Measuring the Youth Guarantee:
Just what is a “good quality” internship?
It has already been two years since the EU launched its Youth Guarantee, promising every young person who is jobless for more than 4 months a “good quality” offer of work, education, training or a traineeship (in this piece traineeship and internship are interchangeable). This was a bold proposal in an area where the European Institutions have limited competence – not a job creation scheme, as critics cried, but a way to help Europe’s youth through this crisis and avoid a lost generation. To campaigners for quality internships, the inclusion of traineeships in the Youth Guarantee seemed like a positive step towards acknowledgement of internships as an increasingly necessary phase of professional development – a position worthy of regulation. This was followed in March 2014 by an ambitious (although non-binding) Council recommendation on a Quality Framework for Traineeships, which called for Member States to assure trainees clear supervision, concrete learning objectives, written contracts and fair terms and conditions. The signs were all there for a Europe-wide discussion of policy measures to ensure that interns were fairly treated, and learning the workplace skills for a successful education-work transition.
Sadly, but perhaps unsurprisingly in these years of European paralysis, progress has been slow and disappointing. In March 2015 the European Court of Auditors published a highly critical report on the implementation of the Youth Guarantee. They highlighted the lack of clear criteria to assess whether traineeships represented a “good quality” offer. Far too many young Europeans already do one or more internships, often for little or no pay, often lacking meaningful learning content, and then find themselves unable to get a job at the end. The Youth Guarantee criteria will only apply to offers made as part of an intervention with eligible young people (those out of work or training for over 4 months), and will thus make up a small proportion of the internships in Europe. Yet surely it is important that these offers do not normalise an exploitative and damaging status quo? Indeed, high standards for Youth Guarantee traineeships could be a new ‘gold standard’ in internship quality, coupled with more general implementation of the Council recommendation across the internship sector.
This is why the Brussels Interns NGO worked with a coalition of MEPs to submit a Parliamentary Question to Commissioner Thyssen. We asked how the Commission was collecting data from Member States on the implementation of the recommendation, and what criteria they would apply to Youth Guarantee internships to assess if they were of “good quality”. In their response, the Commission promised a report on the recommendation next year. They also acknowledged the need for internships to add meaningful learning opportunities to the labour market, not replace existing jobs. However, on the matter of “good quality” traineeships, their answer was more surprising. They stated that “an offer is of good quality if the person who benefits from it achieves sustainable labour market attachment.”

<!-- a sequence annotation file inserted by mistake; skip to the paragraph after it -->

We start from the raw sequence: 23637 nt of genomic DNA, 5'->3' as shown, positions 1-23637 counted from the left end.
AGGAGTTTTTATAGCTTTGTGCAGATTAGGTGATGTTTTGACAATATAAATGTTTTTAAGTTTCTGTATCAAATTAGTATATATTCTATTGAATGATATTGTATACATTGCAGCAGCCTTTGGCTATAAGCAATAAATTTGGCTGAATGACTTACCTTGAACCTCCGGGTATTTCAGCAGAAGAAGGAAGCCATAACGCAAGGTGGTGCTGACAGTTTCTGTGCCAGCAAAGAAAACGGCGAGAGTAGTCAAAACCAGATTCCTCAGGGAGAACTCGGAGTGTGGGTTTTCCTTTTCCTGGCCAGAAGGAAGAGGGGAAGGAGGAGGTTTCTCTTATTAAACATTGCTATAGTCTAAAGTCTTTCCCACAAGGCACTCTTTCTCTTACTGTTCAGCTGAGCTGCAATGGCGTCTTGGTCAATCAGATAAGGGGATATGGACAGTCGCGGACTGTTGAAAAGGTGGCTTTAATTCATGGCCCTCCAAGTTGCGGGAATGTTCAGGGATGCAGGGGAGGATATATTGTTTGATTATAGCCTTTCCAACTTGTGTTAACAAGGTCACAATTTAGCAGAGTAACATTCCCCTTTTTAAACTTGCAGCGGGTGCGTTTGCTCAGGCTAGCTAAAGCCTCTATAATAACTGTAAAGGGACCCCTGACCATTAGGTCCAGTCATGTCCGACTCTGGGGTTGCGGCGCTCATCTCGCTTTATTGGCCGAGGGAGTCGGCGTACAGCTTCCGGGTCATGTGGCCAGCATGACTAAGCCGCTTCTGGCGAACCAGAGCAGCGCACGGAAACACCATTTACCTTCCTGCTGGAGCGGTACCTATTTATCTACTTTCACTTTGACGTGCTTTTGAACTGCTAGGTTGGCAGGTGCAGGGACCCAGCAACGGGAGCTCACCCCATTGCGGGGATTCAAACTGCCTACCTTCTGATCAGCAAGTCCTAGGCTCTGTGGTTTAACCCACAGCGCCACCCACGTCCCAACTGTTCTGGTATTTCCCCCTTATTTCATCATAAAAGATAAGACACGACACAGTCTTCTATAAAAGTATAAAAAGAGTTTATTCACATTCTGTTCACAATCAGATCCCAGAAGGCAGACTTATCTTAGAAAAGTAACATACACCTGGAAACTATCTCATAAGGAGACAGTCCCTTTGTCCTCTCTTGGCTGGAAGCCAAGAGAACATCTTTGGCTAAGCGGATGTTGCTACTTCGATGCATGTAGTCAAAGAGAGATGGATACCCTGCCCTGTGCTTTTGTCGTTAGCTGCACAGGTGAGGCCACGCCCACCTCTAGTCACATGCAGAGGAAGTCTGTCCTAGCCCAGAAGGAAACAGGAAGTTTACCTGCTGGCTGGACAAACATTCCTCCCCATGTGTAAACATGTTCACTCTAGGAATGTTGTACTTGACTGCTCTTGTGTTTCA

This is a radical new definition of a high quality internship, moving away from the ‘quality attributes’ model supported by us and encoded in the Council recommendation and the European Youth Forum’s Quality Charter on Internships and Apprenticeships. Instead of describing how a quality internship would look, the Commission is proposing that a quality internship is one that gives a young person durable employment prospects. This is a vague concept, but surely the only meaningful way to measure it is to ask whether, a certain number of months after beginning the internship, the intern is now in a stable job. This is a very demanding and ambitious measure of quality – but is it really a victory for young people?
No one disagrees with the sentiment: that internships should be a part of a young person’s education-work transition, not a permanent destination. Indeed, if the Commission follows this route then we could have some fascinating long-term data to track the impact of internships on a young person’s career. However, this ex post criterion will make assessment of an internship’s quality in the here-and-now impossible. How on Earth are we to know today if an internship will have got the intern a job in a year’s time? Policy cannot be made in the future perfect tense.
Internships offered within the Youth Guarantee will have to be approved by employment services as meeting the “good quality” criterion now: not 18 months later when the young person has either found or not found stable employment. At our event in the European Parliament in February, MEPs and partners from business and civil society agreed that a quality internship is one where the intern is treated fairly and learns valuable workplace skills. There needs to be a clear set of present tense criteria that employment agencies can apply: these should be the criteria found in the Council recommendation. This is not perfect (it is silent, for example, on remuneration) but it was at least created with a variety of stakeholders that have real expertise in the area.
Talk of 12 and 18-month reviews is all very nice, but we need a Youth Guarantee that works with the movement for quality internships by incorporating and building on the recommendation. Europe’s jobseekers do not need an unmeasurable and thus unenforceable measure of “good quality”. This could open the door to young people being pushed by state agencies to take up meaningless traineeships where they learn nothing, earn nothing and undercut existing workers.
By Bryn Watkins, Partnerships Collaborator (Brussels Interns NGO)